Nine years after the death of Lockerbie bomber Abdelbaset al-Megrahi, Jim Swire, whose daughter was murdered in the 1988 terror attack, tells Michael Alexander why he believes Iran, not Libya, masterminded the bombing.
Transfixed before the TV, Dr Jim Swire and his wife Jane were paralysed with dread as the breaking news emerged that a Pan American jumbo jet with more than 250 people on board had crashed in the Scottish Borders.
As the cameras panned across destroyed streets then cut to the glowing gable ends of a bungalow, a chimney standing above a crushed wall, flames and sparks showering heavenward, the scale of the hellish devastation was apparent.
However, after desperate calls to jammed emergency help numbers, it would take more than five hours for the airline to confirm their worst fears that their daughter Flora had been a passenger on the Pan Am Flight 103 plane, and that there were no survivors.
Hearts torn apart
More than 32 years have passed since Jim and Jane’s hearts were torn apart by the terrible events that took place in the skies above Lockerbie on December 21, 1988.
A terrorist bomb, loaded into the hold of their beloved daughter’s New York-bound aircraft, exploded 38 minutes after take off from Heathrow Airport, murdering 270 people.
At first, Jim accepted American claims that Libya was responsible.
But during the trial of Abdelbaset al-Megrahi, the man eventually convicted of the atrocity, he began to have doubts.
It later emerged in legal papers that two key figures in the conviction of the Lockerbie bomber were secretly paid millions of dollars in a deal approved by the US government and forensic evidence central to the prosecution case has been discredited.
Megrahi, who was controversially released by the Scottish Government on compassionate grounds in 2009, himself maintained his innocence right up to his death from prostate cancer nine years ago this week in May 2012.
Search for ‘the truth’
Over three decades, Jim’s search for the “truth” on behalf of Flora and all those who died has taken him from the corridors of power in London and Washington to the United Nations and Egypt, as well as to the inner sanctum of former Libyan dictator Muammar Gaddafi.
Now having released his new book, co-written with Peter Biddulph, The Lockerbie Bombing: A Father’s Search for Justice, Jim explains why he remains disillusioned with the British and American establishment and why he firmly believes it was Iran – not Libya – that was responsible for the atrocity.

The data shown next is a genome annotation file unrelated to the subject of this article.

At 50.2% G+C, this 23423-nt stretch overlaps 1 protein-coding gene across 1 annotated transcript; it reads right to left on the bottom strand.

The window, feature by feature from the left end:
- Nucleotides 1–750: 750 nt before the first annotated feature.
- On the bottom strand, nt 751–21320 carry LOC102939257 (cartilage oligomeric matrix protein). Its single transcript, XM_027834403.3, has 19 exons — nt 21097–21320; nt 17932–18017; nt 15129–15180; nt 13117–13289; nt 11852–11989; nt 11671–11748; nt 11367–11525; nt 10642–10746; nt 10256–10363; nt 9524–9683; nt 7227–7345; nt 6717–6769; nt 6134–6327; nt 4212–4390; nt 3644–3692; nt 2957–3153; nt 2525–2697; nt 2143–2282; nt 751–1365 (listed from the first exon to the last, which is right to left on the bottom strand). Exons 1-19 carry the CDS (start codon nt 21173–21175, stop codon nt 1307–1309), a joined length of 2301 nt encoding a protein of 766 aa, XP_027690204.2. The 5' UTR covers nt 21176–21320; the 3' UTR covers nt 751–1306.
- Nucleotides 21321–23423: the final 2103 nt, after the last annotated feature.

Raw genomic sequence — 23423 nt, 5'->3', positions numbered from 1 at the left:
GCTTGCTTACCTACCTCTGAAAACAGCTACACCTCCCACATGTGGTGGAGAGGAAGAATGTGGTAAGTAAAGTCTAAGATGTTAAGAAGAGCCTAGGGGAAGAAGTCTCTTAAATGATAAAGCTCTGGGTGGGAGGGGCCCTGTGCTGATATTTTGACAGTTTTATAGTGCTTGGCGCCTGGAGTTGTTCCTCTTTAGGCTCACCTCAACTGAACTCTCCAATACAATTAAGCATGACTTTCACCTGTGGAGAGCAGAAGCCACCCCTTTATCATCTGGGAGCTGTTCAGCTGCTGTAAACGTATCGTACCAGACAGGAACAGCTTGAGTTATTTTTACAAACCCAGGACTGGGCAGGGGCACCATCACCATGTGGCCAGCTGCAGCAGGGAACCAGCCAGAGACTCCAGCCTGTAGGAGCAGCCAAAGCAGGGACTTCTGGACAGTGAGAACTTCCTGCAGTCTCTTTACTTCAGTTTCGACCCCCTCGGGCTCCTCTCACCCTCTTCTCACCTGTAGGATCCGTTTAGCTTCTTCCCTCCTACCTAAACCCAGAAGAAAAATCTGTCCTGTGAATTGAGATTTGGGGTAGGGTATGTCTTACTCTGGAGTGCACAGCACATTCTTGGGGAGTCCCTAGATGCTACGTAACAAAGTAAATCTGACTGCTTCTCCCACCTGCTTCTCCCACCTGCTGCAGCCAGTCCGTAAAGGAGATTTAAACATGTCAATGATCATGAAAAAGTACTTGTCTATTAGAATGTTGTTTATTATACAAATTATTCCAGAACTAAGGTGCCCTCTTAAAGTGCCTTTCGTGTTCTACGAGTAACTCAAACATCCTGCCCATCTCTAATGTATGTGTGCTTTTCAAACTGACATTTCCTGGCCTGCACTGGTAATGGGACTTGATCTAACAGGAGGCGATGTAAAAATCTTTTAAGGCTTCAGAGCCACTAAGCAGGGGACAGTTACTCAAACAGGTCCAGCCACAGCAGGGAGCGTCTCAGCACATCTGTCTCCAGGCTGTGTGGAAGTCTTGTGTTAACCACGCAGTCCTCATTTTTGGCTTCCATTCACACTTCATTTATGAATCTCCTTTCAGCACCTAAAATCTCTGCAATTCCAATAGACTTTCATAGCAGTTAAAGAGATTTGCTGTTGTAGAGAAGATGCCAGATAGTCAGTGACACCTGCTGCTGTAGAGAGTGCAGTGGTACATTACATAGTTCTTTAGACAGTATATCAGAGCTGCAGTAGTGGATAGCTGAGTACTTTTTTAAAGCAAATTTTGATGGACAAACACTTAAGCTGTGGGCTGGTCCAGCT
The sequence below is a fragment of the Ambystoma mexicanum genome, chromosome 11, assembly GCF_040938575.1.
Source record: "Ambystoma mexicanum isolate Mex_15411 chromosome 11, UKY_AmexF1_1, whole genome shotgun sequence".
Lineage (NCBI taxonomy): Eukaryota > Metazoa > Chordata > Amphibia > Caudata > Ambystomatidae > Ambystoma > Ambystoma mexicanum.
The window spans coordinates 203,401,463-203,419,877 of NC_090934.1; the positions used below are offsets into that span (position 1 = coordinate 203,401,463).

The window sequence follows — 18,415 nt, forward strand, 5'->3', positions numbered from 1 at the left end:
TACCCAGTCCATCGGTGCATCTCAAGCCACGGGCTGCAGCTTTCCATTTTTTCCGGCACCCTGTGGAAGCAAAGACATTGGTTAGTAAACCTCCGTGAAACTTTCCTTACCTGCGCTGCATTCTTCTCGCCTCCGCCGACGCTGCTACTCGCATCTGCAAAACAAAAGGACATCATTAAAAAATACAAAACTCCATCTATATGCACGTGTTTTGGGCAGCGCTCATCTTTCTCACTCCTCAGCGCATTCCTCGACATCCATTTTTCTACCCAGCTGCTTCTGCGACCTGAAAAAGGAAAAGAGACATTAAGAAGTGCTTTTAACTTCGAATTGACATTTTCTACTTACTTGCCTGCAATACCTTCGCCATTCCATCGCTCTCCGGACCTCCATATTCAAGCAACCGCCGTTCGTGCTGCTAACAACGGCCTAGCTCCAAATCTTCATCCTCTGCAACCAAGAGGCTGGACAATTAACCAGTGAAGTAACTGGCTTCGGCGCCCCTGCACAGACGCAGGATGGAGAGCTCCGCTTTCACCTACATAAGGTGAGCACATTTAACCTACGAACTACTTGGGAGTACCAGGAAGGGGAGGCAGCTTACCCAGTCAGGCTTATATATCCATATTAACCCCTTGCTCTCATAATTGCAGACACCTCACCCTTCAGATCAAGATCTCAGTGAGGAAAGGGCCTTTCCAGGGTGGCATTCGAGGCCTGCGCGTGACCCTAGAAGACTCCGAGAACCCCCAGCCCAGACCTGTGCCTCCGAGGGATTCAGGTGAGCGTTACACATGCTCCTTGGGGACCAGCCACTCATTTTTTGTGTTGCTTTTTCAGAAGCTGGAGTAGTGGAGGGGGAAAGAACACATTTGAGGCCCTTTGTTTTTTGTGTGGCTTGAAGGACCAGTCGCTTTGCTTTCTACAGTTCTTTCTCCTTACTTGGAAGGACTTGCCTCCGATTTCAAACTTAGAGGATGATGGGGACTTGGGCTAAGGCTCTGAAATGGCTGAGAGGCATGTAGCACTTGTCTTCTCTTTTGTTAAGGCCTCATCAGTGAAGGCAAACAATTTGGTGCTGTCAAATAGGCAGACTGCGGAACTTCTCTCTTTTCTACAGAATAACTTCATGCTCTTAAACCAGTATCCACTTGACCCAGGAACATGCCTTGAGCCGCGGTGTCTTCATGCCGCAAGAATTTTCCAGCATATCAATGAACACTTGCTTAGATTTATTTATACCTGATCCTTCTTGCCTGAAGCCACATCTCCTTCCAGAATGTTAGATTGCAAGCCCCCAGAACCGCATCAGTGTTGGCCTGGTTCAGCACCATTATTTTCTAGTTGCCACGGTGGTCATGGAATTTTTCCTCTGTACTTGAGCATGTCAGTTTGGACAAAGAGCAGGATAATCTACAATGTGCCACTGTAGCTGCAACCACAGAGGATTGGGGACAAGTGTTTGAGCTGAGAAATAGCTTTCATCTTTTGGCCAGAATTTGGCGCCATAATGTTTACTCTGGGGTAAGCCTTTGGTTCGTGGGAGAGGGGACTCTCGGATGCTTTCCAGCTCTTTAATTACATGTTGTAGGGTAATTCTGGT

He also believes the 2001 Lockerbie trial verdict has inflicted “catastrophic” damage on Scotland’s criminal justice system.
“What matters most about Lockerbie is that 270 people died in a clear cut revenge attack launched at the behest of Iran, and our government both failed to take any notice of the warnings and failed to allow any inquiry into why the attack hadn’t been prevented,” says Jim, now 85, in an interview from his home in the North Cotswolds.
“It’s my view having studied the evidence very carefully over 32 years that the device never came from Malta, never came through Frankfurt airport but was delivered overland to Heathrow and put aboard there, despite the government having been warned about it.
“There’s plenty supporting evidence to show that, which leaves the question of how did it come about that the West mounted the trial that resulted in the conviction of one of one of those two Libyans when clearly that’s not how it was carried out at all?
“I think that’s a really sinister background.
“But the other thing that is monstrous, apart from the murders themselves, is the fact that for whatever reason the West, which really means America and Britain, decided that it was going to create an entirely false story to conceal the fact that they had other ambitions of the outcome from Lockerbie to serve some kind of purpose other than the truth.”
Did government fail in its duty to protect citizens?
Jim, who, along with Peter Biddulph, will be in conversation with veteran war correspondent Kate Adie at the online Aye Write festival on May 21, laughs that he’s “getting a bit ancient and doddery”, when asked how he’s doing.
However, after years of painstaking research, he remains driven by the love for his daughter and the quest for justice after concluding long ago that the 1980s Thatcher government failed in its fundamental duty to “protect the lives of its citizens” with any kind of enquiry subsequently forbidden since.
“What started me on this, once I got over being totally dazed by the loss of Flora, was sheer anger because within a few weeks of Lockerbie, I got hold of an illustrated brochure that had been sent to the British government from the West German BKA police force in October 1988,” he says.